Circles of Healing, Circles of Peace
Visit by Tibetan Nuns of Keydong Nunnery
Beginning on February 16, eight Tibetan Buddhist nuns from the Keydong Thuk- Che-Cho-Ling Nunnery in Kathmandu, Nepal will create a sacred sand Mandala at the Davis Museum and Cultural Center, Wellesley College. The process concludes on March 1 and on that day the nuns will dismantle the Mandala and its vivid sands will be swept away into the waters of Lake Waban. The creation of the Mandala will be accompanied by an exhibition of Tibetan art on loan from a private collection. In a unique opportunity to share the cultural treasures of Tibet, the public is invited to view the creation of the Mandala.
The Keydong nuns, including Ani Ngawang Tendol, their translator and group leader, are among the first Tibetan Buddhist women to learn this sacred art practice, which was traditionally reserved only for monks. The presence of these women, trained in Tibetan Buddhist practice and arts, challenges centuries of obstacles women have faced.
Mandala is a Sanskrit word meaning circle, cosmogram or “world in harmony.” Sand Mandalas are ancient, two-dimensional paintings created with vibrantly colored sand, representing the perfected environment of an enlightened being - in this case, Avalokiteshvara, the Bodhisattva of Compassion. The Mandala is a symbol of enlightened states that align with the physical universe, bringing about healing and peace.
A Mandala can be read as a bird’s-eye view of a celestial palace, with a highly complex and beautiful architecture adorned with symbols and images that represent both the nature of reality and the order of an enlightened mind. At a deeper level, a Mandala is a visual metaphor for the path to enlightenment: its viewers “enter” a world designed to evoke attitudes and understandings of their own deepest nature. A Mandala is both a microcosm and macrocosm and includes the individual and the universe in its transformative power. Upon completion of the intricate designs and complex iconography of the Mandala, it is dismantled and the sand is offered back to the earth as a powerful symbol of the transitory nature of life.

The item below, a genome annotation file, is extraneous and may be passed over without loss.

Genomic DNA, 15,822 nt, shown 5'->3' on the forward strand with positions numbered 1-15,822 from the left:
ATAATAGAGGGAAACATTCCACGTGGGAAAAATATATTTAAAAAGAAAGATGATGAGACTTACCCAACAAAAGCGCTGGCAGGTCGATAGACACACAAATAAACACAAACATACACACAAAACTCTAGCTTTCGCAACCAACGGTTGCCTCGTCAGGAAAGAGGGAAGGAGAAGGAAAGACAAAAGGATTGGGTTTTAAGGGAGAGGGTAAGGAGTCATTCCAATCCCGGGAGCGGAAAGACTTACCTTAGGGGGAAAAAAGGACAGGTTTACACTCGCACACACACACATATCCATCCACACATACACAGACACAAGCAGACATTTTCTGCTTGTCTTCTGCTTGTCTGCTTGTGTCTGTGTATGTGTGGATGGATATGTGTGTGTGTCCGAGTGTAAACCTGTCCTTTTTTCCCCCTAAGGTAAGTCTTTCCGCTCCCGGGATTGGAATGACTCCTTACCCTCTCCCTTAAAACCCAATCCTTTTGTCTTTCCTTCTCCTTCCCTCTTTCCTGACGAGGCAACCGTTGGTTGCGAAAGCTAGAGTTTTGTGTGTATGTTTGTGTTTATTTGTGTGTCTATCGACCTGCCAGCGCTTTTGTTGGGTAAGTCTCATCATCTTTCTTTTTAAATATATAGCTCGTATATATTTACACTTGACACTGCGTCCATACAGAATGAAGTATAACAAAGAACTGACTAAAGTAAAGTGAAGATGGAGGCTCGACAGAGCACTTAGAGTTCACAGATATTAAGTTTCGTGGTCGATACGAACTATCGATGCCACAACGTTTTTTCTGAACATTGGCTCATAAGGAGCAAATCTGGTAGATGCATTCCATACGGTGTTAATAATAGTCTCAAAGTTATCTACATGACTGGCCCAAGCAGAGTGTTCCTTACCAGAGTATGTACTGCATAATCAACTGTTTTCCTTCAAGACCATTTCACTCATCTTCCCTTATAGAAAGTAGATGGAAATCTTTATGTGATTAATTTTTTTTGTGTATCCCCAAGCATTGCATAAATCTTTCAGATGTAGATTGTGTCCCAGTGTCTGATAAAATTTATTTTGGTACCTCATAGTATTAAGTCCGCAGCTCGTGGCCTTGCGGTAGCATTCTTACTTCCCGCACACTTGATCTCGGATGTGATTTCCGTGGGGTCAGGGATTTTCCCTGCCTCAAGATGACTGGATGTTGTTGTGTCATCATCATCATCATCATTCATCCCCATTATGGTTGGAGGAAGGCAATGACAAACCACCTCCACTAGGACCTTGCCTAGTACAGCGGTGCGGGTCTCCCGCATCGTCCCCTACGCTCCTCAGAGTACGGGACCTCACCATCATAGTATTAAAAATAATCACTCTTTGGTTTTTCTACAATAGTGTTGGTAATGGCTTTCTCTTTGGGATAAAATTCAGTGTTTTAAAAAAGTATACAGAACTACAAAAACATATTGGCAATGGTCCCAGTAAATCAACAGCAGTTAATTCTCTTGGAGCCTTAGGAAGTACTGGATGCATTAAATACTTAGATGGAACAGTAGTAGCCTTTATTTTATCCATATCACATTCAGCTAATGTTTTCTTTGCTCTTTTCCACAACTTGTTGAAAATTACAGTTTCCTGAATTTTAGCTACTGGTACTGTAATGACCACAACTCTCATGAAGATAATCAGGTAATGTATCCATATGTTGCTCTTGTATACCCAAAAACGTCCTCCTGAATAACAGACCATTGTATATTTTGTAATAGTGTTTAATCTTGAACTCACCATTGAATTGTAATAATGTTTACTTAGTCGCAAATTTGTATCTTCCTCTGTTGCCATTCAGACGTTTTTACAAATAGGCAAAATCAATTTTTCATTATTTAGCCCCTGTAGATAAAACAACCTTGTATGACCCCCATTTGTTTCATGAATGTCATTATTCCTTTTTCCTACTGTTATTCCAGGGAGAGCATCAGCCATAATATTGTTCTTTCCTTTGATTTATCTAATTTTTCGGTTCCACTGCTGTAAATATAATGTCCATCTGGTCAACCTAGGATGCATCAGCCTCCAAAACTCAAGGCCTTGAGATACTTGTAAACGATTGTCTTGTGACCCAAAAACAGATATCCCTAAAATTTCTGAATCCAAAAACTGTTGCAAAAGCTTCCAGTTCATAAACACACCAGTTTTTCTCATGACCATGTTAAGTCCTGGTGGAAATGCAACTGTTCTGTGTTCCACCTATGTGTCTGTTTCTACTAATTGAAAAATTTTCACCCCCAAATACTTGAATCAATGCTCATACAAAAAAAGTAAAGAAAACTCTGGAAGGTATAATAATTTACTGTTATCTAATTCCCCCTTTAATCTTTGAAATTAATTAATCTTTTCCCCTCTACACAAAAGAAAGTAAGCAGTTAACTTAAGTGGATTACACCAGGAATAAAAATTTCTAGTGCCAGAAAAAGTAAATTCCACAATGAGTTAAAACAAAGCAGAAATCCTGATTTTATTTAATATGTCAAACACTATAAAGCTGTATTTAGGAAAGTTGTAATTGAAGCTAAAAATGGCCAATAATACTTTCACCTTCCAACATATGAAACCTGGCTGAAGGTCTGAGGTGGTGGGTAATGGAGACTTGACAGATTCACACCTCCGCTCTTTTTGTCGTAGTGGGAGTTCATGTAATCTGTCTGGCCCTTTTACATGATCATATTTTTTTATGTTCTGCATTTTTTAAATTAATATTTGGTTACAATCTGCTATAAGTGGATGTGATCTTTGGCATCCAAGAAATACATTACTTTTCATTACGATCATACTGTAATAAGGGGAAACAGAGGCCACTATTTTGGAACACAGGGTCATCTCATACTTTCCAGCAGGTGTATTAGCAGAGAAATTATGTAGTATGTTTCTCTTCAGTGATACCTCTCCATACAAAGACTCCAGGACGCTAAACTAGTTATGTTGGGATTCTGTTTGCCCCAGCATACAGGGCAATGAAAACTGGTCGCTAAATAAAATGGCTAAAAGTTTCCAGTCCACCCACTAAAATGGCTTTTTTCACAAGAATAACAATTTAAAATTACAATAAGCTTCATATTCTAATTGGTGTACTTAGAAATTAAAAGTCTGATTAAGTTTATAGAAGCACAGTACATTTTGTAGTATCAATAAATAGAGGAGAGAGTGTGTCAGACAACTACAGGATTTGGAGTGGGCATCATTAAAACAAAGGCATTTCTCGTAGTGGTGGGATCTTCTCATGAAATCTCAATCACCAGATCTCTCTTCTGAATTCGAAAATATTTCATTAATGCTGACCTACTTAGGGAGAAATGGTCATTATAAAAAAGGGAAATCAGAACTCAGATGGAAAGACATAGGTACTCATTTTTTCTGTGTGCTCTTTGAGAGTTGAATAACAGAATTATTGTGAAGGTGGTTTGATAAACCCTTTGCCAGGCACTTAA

The concept of the Mandala has, in the twentieth century, found a wide range of correspondences. Within Jungian psychology, the Mandala represents an inner wholeness that we all seek to restore. Within modern art, the Mandala painting uses geometric shapes to represent a landscape within the human soul. Within political science and peace studies, the Mandala refers to the combination of the personal with the political, of contemplation with action, and the inherent deep connection between mind, body, and spirit.
Circles of Healing, Circles of Peace is presented by Wellesley College, in cooperation with Trinity College. More than twenty departments, programs and non-profit institutions have joined together to support this sacred art event at Wellesley College.